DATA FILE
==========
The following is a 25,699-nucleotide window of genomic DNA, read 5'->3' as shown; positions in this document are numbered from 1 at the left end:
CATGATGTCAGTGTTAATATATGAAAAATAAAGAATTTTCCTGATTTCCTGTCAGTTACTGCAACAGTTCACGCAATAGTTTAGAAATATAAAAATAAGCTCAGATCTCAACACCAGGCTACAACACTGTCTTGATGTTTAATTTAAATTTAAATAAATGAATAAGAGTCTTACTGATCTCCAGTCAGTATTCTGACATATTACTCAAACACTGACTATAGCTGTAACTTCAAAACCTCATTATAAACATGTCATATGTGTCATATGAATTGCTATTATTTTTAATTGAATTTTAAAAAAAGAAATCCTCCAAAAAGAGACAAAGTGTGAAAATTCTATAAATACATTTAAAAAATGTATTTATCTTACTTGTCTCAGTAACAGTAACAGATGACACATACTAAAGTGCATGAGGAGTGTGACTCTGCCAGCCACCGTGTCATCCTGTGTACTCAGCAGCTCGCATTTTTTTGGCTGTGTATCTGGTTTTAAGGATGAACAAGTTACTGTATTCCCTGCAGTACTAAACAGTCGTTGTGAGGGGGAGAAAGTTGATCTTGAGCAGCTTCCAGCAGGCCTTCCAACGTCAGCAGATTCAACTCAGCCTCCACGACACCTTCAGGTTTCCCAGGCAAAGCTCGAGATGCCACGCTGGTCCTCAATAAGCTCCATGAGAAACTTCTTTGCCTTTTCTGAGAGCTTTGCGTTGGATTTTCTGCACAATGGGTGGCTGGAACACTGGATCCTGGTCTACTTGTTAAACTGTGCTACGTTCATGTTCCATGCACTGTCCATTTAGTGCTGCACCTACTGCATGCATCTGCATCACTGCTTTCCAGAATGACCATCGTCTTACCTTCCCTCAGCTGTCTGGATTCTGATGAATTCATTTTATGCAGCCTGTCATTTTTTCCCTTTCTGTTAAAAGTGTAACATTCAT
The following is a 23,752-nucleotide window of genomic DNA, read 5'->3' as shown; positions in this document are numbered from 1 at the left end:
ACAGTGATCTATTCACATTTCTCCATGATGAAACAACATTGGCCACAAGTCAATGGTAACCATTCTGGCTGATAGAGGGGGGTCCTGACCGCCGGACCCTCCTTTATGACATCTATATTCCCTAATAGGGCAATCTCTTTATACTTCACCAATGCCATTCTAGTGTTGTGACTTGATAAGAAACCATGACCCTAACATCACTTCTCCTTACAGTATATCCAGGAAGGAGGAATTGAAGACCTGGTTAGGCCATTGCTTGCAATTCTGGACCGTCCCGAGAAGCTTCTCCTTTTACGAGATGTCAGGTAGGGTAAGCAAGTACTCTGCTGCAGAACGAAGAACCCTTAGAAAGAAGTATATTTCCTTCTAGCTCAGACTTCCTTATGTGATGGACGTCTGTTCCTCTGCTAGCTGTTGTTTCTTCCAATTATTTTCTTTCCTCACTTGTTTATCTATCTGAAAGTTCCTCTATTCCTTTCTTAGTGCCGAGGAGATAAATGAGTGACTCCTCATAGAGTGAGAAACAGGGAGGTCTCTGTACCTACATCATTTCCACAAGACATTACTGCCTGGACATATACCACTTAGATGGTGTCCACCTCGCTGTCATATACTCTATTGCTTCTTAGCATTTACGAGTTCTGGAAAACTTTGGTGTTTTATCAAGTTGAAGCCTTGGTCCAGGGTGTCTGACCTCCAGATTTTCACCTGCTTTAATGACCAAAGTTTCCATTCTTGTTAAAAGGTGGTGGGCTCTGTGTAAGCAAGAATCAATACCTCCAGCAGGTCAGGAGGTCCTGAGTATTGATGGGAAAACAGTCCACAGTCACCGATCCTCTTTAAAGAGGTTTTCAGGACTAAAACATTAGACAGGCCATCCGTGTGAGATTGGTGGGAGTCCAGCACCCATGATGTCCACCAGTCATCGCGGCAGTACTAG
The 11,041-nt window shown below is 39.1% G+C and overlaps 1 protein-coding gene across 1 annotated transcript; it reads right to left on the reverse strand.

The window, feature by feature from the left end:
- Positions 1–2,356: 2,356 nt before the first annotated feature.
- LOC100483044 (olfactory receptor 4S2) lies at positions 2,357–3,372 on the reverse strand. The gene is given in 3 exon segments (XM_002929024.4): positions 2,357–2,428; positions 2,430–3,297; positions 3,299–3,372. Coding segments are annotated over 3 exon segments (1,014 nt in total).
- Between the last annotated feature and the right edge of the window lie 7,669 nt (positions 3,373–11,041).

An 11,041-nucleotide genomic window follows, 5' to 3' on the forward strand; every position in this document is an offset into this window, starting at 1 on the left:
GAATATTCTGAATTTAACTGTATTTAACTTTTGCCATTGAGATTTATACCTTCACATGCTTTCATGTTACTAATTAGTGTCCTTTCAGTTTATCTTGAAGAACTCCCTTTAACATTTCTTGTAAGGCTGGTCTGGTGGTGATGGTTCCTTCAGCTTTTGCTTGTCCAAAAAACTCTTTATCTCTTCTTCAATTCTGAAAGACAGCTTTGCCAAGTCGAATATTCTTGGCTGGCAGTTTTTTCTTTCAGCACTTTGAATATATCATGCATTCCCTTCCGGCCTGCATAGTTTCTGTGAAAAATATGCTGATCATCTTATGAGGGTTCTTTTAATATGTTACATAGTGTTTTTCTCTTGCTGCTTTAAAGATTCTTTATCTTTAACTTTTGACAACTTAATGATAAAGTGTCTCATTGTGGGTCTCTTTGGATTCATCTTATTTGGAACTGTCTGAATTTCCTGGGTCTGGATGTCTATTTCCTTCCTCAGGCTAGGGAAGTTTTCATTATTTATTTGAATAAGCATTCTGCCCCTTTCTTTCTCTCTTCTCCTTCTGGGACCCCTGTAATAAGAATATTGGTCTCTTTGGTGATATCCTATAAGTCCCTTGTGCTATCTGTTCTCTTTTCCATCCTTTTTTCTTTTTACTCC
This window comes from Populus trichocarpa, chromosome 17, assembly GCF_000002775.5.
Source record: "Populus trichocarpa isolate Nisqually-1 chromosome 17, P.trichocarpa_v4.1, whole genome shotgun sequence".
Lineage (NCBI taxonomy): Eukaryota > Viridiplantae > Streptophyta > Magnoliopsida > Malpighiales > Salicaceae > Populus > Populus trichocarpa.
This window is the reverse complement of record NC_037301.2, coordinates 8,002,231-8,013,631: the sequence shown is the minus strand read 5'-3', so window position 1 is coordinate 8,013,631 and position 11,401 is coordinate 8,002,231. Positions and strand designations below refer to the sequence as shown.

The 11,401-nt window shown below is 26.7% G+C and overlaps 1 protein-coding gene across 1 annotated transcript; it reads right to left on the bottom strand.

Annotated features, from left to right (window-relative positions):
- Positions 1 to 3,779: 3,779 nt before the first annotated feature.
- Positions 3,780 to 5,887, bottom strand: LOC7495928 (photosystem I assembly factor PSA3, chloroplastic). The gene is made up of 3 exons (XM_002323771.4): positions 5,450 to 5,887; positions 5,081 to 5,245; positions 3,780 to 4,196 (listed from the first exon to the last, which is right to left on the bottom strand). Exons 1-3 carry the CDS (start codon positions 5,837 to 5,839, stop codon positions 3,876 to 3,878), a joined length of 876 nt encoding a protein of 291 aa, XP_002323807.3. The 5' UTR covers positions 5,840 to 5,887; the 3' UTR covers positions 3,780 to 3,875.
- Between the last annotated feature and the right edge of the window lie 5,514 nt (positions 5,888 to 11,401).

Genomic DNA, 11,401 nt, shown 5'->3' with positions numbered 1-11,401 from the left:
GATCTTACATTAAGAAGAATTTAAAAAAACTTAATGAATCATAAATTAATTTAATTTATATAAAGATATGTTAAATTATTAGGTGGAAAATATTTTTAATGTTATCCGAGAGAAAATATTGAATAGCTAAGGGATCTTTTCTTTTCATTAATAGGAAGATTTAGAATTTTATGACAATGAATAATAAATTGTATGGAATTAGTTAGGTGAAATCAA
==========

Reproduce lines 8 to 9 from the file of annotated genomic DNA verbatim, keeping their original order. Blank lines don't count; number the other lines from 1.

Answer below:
- LOC100483044 (olfactory receptor 4S2) lies at positions 2,357–3,372 on the reverse strand. The gene is given in 3 exon segments (XM_002929024.4): positions 2,357–2,428; positions 2,430–3,297; positions 3,299–3,372. Coding segments are annotated over 3 exon segments (1,014 nt in total).
- Between the last annotated feature and the right edge of the window lie 7,669 nt (positions 3,373–11,041).